A discovery by two Icelandic oceanographers has garnered international attention because it might have significance in the context of climate change and global warming. It is a deep ocean current which flows along the continental shelf off north Iceland.
Langanes peninsula in northeast Iceland. Photo by Páll Stefánsson.
The current, which is known as the North Icelandic Jet, was first studied and described by two of the Icelandic Marine Research Institute’s specialists, Steingrímur Jónsson, who is also a professor at the University of Akureyri, and Hédinn Valdimarsson, Fréttabladid reports.
In the past few years the North Icelandic Jet has been studied further, both by Icelandic and American research vessels in collaboration between the Icelandic Marine Research Institute and Woods Hole, one of the US’s most respected marine research institutes.
On Monday Woods Hole’s research vessel Knorr headed out from Reykjavík on a month-long expedition to map the North Icelandic Jet in more detail and search for its origins.
Jónsson explained that there is a known heat-salt circulation in the ocean which has been compared to a conveyor belt. Warm seawater flows to the north where it cools and sinks.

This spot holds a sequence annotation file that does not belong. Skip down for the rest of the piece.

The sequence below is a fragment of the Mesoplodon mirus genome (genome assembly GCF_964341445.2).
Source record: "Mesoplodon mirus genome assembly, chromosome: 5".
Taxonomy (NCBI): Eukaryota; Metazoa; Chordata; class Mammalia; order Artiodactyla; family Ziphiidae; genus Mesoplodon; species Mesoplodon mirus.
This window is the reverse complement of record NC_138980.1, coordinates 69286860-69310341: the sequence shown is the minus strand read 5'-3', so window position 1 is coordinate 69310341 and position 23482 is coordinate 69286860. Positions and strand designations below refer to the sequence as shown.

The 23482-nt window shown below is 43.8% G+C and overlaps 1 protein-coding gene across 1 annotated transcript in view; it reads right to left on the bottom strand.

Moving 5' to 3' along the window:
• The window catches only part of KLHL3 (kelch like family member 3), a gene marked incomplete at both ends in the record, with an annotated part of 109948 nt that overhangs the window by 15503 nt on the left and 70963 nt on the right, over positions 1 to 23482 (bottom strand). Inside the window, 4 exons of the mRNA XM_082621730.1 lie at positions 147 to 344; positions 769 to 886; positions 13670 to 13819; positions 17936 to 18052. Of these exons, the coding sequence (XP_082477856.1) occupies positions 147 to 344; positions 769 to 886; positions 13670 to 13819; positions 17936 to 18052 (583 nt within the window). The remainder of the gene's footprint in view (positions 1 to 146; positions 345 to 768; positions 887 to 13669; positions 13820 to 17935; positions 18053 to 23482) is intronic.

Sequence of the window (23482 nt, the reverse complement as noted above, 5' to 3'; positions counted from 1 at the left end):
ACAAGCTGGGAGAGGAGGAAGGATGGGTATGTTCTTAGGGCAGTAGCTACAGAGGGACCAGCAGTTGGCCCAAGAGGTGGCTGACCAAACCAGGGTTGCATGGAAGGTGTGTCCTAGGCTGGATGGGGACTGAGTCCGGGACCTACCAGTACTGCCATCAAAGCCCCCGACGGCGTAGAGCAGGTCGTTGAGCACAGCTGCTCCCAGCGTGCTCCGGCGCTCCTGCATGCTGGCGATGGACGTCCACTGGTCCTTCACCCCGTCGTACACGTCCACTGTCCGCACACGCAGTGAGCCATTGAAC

Then a deep ocean current is formed which flows back south along the ocean floor until it eventually resurfaces and warms up again.
This circulation is to a large extent controlled by the world’s climate and the theory is that if this ocean conveyor belt is weakened the climate will cool in the northern hemisphere. Global warming is believed to be able to cause this imbalance.
The reason, in short, is the melting of the Greenland icecap. Freshwater changes the qualities of the ocean so that it becomes lighter with less salt, doesn’t sink and stops the conveyor belt.
Jónsson said the North Icelandic Jet changes this picture and with it the theory on the effect of global warming in the northern hemisphere. That is where the importance of the discovery lies and what explains the interest of US scientists.
It is considered to be possible that the North Icelandic Jet’s presence off Iceland means that the heat-salt circulation isn’t as vulnerable to the melting of the Greenland icecap.
It is also important that two deep ocean currents but not one (the East Greenland Current) are active and can reduce the impact of melting glaciers.
The origins of the North Icelandic Jet are unknown. “First we noticed it off the West Fjords but now we know that the deep ocean current can be traced all the way eastwards to Langanes. Where its ultimate origins lie is unknown, as are many other aspects. It will be our project in the coming years to complete the picture,” Jónsson concluded.
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